If the MNO’s business use case is not defined, there is the risk of high investment but low ROI. To prevent this, MNOs must build solid business use cases before attempting to transform their networks, so that the new network can properly deliver its promised user experience and revenue.

Project management is also a critical part of a mobile core network (MCN) transformation, and entails the completion and delivery of each phase/milestone on time and within budget. MCN transformation activity has many moving parts, so a lack of expertise in planning or delivery can impact heavily on milestone delivery, including delays to go live – along with potential financial and reputational consequences.

Network transformations can cost millions, including investments in new staff, training and vendor solutions. So, the key challenge is to properly plan and streamline project delivery.       

Challenges and risks

The known challenges or risks can largely be resolved by strategic planning, but unknown challenges or risks are very difficult to predict or measure. And these unknown challenges and risks can be critical blockers in the transformation journey.

Migrating customers from the legacy network to the new one is the ultimate goal of the transformation journey, and the migration strategy is crucial to ensure the smooth handover of customers. This is an area where MNOs must pay particular attention. They should be careful while selecting solution providers, solution integrators and technical resources for the MCN transformation journey. Indeed, the success of MCN projects depends on the correct selection of solutions from the vendor and the efforts of the MNO’s technical team to implement and integrate these solutions.

However, selecting the CNF/VNF and cloud infrastructure solution provider is just the beginning. MNOs also face various risks and challenges in their network transformations. These include the following:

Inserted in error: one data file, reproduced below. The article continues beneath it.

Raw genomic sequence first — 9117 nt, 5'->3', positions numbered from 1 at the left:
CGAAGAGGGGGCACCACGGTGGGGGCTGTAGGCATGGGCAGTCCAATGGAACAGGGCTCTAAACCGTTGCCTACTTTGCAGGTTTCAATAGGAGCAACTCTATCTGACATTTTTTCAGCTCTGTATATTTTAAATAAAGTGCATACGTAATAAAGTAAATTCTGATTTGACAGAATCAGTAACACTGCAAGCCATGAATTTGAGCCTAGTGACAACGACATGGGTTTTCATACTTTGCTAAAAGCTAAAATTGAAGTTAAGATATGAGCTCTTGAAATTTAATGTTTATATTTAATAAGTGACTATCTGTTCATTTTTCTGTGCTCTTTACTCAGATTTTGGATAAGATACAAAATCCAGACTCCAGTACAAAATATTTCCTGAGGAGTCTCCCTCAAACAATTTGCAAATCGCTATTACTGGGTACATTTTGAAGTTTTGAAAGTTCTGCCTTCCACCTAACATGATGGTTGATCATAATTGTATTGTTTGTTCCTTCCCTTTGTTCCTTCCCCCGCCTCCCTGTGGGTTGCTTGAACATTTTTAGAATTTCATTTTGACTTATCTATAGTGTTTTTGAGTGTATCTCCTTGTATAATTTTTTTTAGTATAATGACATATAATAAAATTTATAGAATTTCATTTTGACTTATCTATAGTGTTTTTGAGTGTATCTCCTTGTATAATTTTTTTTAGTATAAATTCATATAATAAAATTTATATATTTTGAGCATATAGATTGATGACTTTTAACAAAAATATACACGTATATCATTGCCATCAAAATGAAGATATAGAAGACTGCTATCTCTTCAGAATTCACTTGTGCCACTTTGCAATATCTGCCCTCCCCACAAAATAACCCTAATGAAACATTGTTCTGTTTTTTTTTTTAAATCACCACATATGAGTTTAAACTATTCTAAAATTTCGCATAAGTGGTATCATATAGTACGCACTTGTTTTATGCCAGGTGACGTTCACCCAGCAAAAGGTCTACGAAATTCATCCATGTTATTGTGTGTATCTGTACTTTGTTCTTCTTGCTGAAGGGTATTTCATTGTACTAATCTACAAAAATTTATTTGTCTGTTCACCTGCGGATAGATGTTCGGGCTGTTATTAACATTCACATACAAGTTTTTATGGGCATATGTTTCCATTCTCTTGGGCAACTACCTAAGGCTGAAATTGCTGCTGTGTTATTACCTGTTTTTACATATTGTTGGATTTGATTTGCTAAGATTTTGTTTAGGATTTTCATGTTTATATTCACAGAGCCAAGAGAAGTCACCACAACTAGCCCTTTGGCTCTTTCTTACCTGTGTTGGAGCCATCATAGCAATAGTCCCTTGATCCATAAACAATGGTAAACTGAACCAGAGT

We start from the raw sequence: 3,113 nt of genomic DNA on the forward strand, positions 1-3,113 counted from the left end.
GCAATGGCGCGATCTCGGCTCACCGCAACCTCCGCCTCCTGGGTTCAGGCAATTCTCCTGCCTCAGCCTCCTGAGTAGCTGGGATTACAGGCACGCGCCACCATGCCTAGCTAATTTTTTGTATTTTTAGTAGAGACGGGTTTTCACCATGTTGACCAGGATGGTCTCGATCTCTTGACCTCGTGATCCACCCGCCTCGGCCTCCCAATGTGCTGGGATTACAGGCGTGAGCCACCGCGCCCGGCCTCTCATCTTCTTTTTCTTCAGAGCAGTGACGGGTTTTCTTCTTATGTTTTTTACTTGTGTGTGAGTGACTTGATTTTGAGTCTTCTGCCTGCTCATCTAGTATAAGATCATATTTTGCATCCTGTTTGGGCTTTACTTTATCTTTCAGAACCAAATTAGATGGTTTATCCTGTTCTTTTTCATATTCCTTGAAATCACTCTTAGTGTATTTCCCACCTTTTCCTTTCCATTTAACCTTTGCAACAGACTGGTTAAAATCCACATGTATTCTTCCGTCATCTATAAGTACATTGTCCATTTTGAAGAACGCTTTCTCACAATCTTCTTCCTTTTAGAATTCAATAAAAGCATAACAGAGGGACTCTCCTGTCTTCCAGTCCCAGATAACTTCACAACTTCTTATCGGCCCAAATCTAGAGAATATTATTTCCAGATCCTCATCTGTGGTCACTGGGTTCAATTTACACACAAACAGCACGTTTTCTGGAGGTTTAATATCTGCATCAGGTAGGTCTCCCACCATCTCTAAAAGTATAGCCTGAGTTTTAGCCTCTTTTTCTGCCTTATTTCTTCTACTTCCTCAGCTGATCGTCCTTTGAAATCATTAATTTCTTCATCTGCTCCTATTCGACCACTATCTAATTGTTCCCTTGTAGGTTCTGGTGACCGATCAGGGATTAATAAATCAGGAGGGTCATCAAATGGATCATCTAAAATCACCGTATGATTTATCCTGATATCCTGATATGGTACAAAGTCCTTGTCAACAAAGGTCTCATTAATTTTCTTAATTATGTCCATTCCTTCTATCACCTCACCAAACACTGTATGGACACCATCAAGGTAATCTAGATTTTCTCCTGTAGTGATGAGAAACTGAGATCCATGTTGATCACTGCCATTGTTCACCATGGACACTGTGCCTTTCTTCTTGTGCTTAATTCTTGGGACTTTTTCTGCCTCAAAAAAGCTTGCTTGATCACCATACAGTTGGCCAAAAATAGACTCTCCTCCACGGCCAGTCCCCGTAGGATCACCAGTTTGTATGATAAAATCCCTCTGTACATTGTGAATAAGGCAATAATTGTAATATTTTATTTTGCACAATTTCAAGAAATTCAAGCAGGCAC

• Risks: if the network’s high level design (HLD) or low level design (LLD) is inaccurate or unsuited to network needs, lab and production deployment can fail.
  • Challenges: network service and network design misalignment in HLD or LLDs, design gaps (eg. gaps found during test and validation, or business requirements not being covered by the network), or a lack of suitable engineering, design and test resources.

Solution integration

  • Risks: if all the network’s parts, including devices, RANs, fixed networks and mobile core network components are not carefully planned in the integration strategy, new and legacy network interfaces may not properly integrate – causing network issues.
  • Challenges: if risks aren’t identified early in the integration strategy, then the solution may require redeployment. This can cause delays in the integration timeline. And if the deployment, redeployment or upgrades of the core network nodes aren’t planned accurately, we can expect further delays to test and validation timeframes in the lab, or during production.

Core network function/virtual network function (CNF/VNF) and cloud infrastructure

  • Risks: network stability and performance are at risk if network functions (NFs) aren’t fully certified and if services are not deployed and tested against the MNO’s desired network features.
  • Challenges: The main challenge is to ensure the network is stable and efficient for migrated customers, fulfilling all business use cases and the migration user journey. In short, the major challenge is to ensure the stability and optimized performance of cloud, microservices, pods and networking, to sustain the network’s traffic load.

Technical resource